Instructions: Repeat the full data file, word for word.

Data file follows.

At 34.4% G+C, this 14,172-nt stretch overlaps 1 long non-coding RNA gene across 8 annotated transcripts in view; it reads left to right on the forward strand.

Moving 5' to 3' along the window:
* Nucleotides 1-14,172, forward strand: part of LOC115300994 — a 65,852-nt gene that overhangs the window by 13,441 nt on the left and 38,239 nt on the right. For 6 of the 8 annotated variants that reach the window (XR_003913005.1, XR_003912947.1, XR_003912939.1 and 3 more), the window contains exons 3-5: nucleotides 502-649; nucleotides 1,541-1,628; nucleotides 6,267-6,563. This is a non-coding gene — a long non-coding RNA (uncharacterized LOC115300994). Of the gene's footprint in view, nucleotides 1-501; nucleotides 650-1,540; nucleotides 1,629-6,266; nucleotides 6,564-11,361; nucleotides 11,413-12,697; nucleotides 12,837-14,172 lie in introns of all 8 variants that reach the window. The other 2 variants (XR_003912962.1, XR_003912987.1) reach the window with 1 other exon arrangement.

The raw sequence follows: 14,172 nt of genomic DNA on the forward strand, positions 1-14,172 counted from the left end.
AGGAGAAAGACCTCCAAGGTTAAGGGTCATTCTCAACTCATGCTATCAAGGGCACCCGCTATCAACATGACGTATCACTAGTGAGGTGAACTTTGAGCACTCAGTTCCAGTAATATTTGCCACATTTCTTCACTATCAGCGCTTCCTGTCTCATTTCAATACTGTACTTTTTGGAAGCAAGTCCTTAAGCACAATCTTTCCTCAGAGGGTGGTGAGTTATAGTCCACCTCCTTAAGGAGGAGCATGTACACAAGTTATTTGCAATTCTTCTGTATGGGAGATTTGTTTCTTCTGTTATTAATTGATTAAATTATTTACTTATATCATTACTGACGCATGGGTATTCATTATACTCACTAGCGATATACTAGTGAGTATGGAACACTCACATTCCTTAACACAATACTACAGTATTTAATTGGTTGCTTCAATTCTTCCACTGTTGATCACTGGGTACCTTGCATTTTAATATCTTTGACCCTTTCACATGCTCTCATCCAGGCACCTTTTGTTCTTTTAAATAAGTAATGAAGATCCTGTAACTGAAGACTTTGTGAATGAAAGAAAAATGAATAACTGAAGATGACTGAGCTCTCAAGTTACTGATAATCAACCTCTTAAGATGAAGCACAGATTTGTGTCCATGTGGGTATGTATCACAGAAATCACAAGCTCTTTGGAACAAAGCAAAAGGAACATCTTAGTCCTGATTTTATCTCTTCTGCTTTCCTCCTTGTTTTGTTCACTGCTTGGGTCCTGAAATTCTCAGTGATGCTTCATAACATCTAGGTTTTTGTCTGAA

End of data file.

At 34.4% G+C, this 14,172-nt stretch overlaps 1 long non-coding RNA gene across 8 annotated transcripts in view; it reads left to right on the forward strand.

Moving 5' to 3' along the window:
* Nucleotides 1-14,172, forward strand: part of LOC115300994 — a 65,852-nt gene that overhangs the window by 13,441 nt on the left and 38,239 nt on the right. For 6 of the 8 annotated variants that reach the window (XR_003913005.1, XR_003912947.1, XR_003912939.1 and 3 more), the window contains exons 3-5: nucleotides 502-649; nucleotides 1,541-1,628; nucleotides 6,267-6,563. This is a non-coding gene — a long non-coding RNA (uncharacterized LOC115300994). Of the gene's footprint in view, nucleotides 1-501; nucleotides 650-1,540; nucleotides 1,629-6,266; nucleotides 6,564-11,361; nucleotides 11,413-12,697; nucleotides 12,837-14,172 lie in introns of all 8 variants that reach the window. The other 2 variants (XR_003912962.1, XR_003912987.1) reach the window with 1 other exon arrangement.

The raw sequence follows: 14,172 nt of genomic DNA on the forward strand, positions 1-14,172 counted from the left end.
AGGAGAAAGACCTCCAAGGTTAAGGGTCATTCTCAACTCATGCTATCAAGGGCACCCGCTATCAACATGACGTATCACTAGTGAGGTGAACTTTGAGCACTCAGTTCCAGTAATATTTGCCACATTTCTTCACTATCAGCGCTTCCTGTCTCATTTCAATACTGTACTTTTTGGAAGCAAGTCCTTAAGCACAATCTTTCCTCAGAGGGTGGTGAGTTATAGTCCACCTCCTTAAGGAGGAGCATGTACACAAGTTATTTGCAATTCTTCTGTATGGGAGATTTGTTTCTTCTGTTATTAATTGATTAAATTATTTACTTATATCATTACTGACGCATGGGTATTCATTATACTCACTAGCGATATACTAGTGAGTATGGAACACTCACATTCCTTAACACAATACTACAGTATTTAATTGGTTGCTTCAATTCTTCCACTGTTGATCACTGGGTACCTTGCATTTTAATATCTTTGACCCTTTCACATGCTCTCATCCAGGCACCTTTTGTTCTTTTAAATAAGTAATGAAGATCCTGTAACTGAAGACTTTGTGAATGAAAGAAAAATGAATAACTGAAGATGACTGAGCTCTCAAGTTACTGATAATCAACCTCTTAAGATGAAGCACAGATTTGTGTCCATGTGGGTATGTATCACAGAAATCACAAGCTCTTTGGAACAAAGCAAAAGGAACATCTTAGTCCTGATTTTATCTCTTCTGCTTTCCTCCTTGTTTTGTTCACTGCTTGGGTCCTGAAATTCTCAGTGATGCTTCATAACATCTAGGTTTTTGTCTGAA